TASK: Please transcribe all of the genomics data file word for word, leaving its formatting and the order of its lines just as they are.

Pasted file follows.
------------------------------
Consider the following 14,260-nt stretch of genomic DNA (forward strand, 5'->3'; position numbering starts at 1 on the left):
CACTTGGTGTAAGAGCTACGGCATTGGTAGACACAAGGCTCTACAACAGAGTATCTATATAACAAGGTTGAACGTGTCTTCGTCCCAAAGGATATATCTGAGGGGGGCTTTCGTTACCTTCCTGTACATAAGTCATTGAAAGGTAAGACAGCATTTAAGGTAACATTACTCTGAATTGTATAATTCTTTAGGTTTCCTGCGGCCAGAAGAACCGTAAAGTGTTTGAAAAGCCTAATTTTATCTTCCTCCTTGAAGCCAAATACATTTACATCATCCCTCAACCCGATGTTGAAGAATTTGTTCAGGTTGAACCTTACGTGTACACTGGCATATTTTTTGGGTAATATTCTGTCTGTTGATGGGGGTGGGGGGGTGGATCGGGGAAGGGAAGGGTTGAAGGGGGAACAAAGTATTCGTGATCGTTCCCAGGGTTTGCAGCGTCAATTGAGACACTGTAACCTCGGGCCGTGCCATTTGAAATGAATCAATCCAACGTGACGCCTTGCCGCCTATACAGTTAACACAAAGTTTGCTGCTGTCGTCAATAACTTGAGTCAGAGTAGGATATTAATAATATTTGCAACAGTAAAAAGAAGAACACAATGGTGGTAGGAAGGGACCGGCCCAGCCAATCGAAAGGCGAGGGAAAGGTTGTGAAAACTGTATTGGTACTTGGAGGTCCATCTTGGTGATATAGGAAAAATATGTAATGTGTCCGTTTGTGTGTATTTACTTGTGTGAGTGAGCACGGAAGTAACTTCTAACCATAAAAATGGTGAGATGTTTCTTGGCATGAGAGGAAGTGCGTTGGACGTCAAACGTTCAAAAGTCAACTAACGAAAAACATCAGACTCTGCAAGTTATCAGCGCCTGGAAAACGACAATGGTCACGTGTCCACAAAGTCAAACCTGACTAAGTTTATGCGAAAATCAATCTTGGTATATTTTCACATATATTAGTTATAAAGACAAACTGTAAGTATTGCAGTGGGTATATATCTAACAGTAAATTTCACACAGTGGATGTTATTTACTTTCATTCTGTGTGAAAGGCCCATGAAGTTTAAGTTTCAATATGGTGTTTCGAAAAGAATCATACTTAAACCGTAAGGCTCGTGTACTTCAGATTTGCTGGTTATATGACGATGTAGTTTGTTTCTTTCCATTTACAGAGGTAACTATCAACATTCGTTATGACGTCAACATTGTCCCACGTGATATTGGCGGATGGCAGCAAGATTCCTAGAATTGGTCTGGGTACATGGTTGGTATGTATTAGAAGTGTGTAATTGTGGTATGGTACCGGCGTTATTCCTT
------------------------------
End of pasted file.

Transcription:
Consider the following 14,260-nt stretch of genomic DNA (forward strand, 5'->3'; position numbering starts at 1 on the left):
CACTTGGTGTAAGAGCTACGGCATTGGTAGACACAAGGCTCTACAACAGAGTATCTATATAACAAGGTTGAACGTGTCTTCGTCCCAAAGGATATATCTGAGGGGGGCTTTCGTTACCTTCCTGTACATAAGTCATTGAAAGGTAAGACAGCATTTAAGGTAACATTACTCTGAATTGTATAATTCTTTAGGTTTCCTGCGGCCAGAAGAACCGTAAAGTGTTTGAAAAGCCTAATTTTATCTTCCTCCTTGAAGCCAAATACATTTACATCATCCCTCAACCCGATGTTGAAGAATTTGTTCAGGTTGAACCTTACGTGTACACTGGCATATTTTTTGGGTAATATTCTGTCTGTTGATGGGGGTGGGGGGGTGGATCGGGGAAGGGAAGGGTTGAAGGGGGAACAAAGTATTCGTGATCGTTCCCAGGGTTTGCAGCGTCAATTGAGACACTGTAACCTCGGGCCGTGCCATTTGAAATGAATCAATCCAACGTGACGCCTTGCCGCCTATACAGTTAACACAAAGTTTGCTGCTGTCGTCAATAACTTGAGTCAGAGTAGGATATTAATAATATTTGCAACAGTAAAAAGAAGAACACAATGGTGGTAGGAAGGGACCGGCCCAGCCAATCGAAAGGCGAGGGAAAGGTTGTGAAAACTGTATTGGTACTTGGAGGTCCATCTTGGTGATATAGGAAAAATATGTAATGTGTCCGTTTGTGTGTATTTACTTGTGTGAGTGAGCACGGAAGTAACTTCTAACCATAAAAATGGTGAGATGTTTCTTGGCATGAGAGGAAGTGCGTTGGACGTCAAACGTTCAAAAGTCAACTAACGAAAAACATCAGACTCTGCAAGTTATCAGCGCCTGGAAAACGACAATGGTCACGTGTCCACAAAGTCAAACCTGACTAAGTTTATGCGAAAATCAATCTTGGTATATTTTCACATATATTAGTTATAAAGACAAACTGTAAGTATTGCAGTGGGTATATATCTAACAGTAAATTTCACACAGTGGATGTTATTTACTTTCATTCTGTGTGAAAGGCCCATGAAGTTTAAGTTTCAATATGGTGTTTCGAAAAGAATCATACTTAAACCGTAAGGCTCGTGTACTTCAGATTTGCTGGTTATATGACGATGTAGTTTGTTTCTTTCCATTTACAGAGGTAACTATCAACATTCGTTATGACGTCAACATTGTCCCACGTGATATTGGCGGATGGCAGCAAGATTCCTAGAATTGGTCTGGGTACATGGTTGGTATGTATTAGAAGTGTGTAATTGTGGTATGGTACCGGCGTTATTCCTT